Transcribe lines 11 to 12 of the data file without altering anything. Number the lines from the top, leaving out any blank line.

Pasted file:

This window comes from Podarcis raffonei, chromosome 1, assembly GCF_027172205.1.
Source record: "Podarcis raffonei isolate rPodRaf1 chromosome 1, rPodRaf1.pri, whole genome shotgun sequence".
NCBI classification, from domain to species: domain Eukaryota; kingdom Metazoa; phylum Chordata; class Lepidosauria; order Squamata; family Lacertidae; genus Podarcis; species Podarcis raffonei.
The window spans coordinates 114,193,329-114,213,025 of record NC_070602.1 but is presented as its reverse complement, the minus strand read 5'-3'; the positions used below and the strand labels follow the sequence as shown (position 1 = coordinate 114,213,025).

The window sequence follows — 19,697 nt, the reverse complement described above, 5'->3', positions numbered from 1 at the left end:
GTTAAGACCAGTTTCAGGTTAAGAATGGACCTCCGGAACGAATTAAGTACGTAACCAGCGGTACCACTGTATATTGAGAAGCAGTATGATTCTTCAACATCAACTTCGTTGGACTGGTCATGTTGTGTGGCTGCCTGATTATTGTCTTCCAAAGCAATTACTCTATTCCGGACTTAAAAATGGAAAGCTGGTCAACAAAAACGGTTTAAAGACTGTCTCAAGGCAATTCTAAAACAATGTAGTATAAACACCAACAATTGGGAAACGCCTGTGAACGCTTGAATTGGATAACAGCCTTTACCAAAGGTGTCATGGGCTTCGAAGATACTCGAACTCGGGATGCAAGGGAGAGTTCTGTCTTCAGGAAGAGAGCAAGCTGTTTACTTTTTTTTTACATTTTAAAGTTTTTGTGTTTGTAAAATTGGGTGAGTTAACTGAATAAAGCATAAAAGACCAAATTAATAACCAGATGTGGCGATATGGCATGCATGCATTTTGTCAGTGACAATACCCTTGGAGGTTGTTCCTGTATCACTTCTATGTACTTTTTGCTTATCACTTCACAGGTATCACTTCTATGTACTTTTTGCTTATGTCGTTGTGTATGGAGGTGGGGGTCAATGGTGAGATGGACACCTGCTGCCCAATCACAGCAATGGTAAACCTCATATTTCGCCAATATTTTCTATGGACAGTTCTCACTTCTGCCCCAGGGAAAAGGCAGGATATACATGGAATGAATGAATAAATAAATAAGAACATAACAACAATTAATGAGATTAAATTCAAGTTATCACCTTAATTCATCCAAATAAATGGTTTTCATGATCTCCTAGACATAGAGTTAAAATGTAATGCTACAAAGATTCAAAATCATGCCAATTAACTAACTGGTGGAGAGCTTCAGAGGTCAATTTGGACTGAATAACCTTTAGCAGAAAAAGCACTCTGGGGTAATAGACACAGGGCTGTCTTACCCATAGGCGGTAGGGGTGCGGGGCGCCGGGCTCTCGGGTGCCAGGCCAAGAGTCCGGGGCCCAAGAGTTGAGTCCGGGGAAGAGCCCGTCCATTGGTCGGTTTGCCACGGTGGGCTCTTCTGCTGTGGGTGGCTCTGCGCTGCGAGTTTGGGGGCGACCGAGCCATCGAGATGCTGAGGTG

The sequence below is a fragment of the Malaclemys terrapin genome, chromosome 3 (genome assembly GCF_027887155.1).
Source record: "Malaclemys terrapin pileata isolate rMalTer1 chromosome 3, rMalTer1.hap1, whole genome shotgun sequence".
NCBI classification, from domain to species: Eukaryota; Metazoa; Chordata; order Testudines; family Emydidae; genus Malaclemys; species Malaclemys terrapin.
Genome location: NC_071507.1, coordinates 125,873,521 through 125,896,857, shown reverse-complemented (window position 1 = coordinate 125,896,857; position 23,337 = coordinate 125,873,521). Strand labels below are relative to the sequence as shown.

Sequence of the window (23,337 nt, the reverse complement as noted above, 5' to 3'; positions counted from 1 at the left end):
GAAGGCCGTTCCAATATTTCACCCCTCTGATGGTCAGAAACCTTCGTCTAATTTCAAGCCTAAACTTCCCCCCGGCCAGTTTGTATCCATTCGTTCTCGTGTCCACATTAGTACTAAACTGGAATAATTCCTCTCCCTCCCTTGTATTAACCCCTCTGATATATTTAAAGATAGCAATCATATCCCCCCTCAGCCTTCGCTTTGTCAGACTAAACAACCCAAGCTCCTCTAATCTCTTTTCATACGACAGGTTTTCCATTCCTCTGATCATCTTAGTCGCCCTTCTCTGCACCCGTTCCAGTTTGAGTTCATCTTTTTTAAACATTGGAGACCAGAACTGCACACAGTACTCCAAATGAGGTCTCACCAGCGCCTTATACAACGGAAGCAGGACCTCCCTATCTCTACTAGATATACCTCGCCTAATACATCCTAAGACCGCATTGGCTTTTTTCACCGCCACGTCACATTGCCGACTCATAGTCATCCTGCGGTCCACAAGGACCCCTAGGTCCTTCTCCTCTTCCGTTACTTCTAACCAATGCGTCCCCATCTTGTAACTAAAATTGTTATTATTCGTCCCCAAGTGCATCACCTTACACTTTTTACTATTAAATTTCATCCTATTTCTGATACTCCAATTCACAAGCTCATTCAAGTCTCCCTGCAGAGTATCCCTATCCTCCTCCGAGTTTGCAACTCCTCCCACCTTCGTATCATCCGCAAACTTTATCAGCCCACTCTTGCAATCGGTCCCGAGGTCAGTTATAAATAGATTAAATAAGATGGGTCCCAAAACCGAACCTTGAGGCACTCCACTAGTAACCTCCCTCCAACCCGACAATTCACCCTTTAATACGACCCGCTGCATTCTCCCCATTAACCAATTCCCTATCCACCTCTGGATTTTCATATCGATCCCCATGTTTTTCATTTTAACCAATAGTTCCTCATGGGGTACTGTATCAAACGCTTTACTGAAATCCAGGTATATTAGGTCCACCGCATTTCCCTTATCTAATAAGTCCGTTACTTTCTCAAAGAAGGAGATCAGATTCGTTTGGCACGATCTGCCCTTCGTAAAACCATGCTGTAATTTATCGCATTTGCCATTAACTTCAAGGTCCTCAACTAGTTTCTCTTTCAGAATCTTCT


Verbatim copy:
Sequence of the window (23,337 nt, the reverse complement as noted above, 5' to 3'; positions counted from 1 at the left end):
GAAGGCCGTTCCAATATTTCACCCCTCTGATGGTCAGAAACCTTCGTCTAATTTCAAGCCTAAACTTCCCCCCGGCCAGTTTGTATCCATTCGTTCTCGTGTCCACATTAGTACTAAACTGGAATAATTCCTCTCCCTCCCTTGTATTAACCCCTCTGATATATTTAAAGATAGCAATCATATCCCCCCTCAGCCTTCGCTTTGTCAGACTAAACAACCCAAGCTCCTCTAATCTCTTTTCATACGACAGGTTTTCCATTCCTCTGATCATCTTAGTCGCCCTTCTCTGCACCCGTTCCAGTTTGAGTTCATCTTTTTTAAACATTGGAGACCAGAACTGCACACAGTACTCCAAATGAGGTCTCACCAGCGCCTTATACAACGGAAGCAGGACCTCCCTATCTCTACTAGATATACCTCGCCTAATACATCCTAAGACCGCATTGGCTTTTTTCACCGCCACGTCACATTGCCGACTCATAGTCATCCTGCGGTCCACAAGGACCCCTAGGTCCTTCTCCTCTTCCGTTACTTCTAACCAATGCGTCCCCATCTTGTAACTAAAATTGTTATTATTCGTCCCCAAGTGCATCACCTTACACTTTTTACTATTAAATTTCATCCTATTTCTGATACTCCAATTCACAAGCTCATTCAAGTCTCCCTGCAGAGTATCCCTATCCTCCTCCGAGTTTGCAACTCCTCCCACCTTCGTATCATCCGCAAACTTTATCAGCCCACTCTTGCAATCGGTCCCGAGGTCAGTTATAAATAGATTAAATAAGATGGGTCCCAAAACCGAACCTTGAGGCACTCCACTAGTAACCTCCCTCCAACCCGACAATTCACCCTTTAATACGACCCGCTGCATTCTCCCCATTAACCAATTCCCTATCCACCTCTGGATTTTCATATCGATCCCCATGTTTTTCATTTTAACCAATAGTTCCTCATGGGGTACTGTATCAAACGCTTTACTGAAATCCAGGTATATTAGGTCCACCGCATTTCCCTTATCTAATAAGTCCGTTACTTTCTCAAAGAAGGAGATCAGATTCGTTTGGCACGATCTGCCCTTCGTAAAACCATGCTGTAATTTATCGCATTTGCCATTAACTTCAAGGTCCTCAACTAGTTTCTCTTTCAGAATCTTCT